On the importance of clean accounting measures for the tests of stock market efficiency
Tests of the semi-strong form of the efficient market hypothesis (EMH) typically use earnings and book value of equity as benchmarks of fundamental value. Accounting earnings, however, are contaminated by noise due to their transient component and book value of equity tends to be biased downwards due to accounting conservatism. We investigate whether controlling for these effects impacts on the implications concerning the information efficiency of the Swedish stock market. We conclude that relevant adjustments increase both the magnitude and the consistency of the value premium earned on a contrarian investment strategy that buys (shorts) stocks with low (high) relative market valuation. The existence of the value premium cannot be explained by common risk proxies or transaction costs argument. Using cleaner accounting proxies thus strengthens the evidence on the imperfect efficiency of the Swedish stock market.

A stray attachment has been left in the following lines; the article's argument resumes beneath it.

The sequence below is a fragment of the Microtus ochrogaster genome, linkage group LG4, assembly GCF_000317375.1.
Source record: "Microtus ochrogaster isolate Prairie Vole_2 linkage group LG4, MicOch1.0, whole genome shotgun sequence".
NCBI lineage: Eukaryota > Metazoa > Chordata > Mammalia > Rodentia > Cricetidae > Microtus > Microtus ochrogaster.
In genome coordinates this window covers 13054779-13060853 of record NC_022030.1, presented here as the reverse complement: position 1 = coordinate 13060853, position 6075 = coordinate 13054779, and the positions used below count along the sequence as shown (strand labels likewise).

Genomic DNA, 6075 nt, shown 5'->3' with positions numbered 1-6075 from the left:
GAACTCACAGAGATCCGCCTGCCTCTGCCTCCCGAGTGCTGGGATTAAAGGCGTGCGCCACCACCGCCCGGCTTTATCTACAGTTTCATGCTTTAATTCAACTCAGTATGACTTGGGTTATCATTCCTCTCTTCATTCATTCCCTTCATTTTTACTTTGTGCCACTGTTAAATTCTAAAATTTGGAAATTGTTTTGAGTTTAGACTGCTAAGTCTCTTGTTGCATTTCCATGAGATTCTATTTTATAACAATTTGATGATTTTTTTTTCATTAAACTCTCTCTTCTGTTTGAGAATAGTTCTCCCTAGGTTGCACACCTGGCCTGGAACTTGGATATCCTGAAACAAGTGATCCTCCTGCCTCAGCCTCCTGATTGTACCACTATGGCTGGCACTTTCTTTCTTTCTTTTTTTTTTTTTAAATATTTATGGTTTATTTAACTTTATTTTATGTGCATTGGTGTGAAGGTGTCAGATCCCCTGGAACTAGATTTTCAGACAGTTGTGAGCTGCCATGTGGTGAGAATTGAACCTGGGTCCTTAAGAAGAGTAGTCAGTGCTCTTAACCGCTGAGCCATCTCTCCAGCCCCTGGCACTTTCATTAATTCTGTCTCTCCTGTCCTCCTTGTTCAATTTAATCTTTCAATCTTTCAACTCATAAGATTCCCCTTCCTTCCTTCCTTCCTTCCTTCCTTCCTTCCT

|Date of creation:||Sep 2007|
|Date of revision:||Sep 2007|
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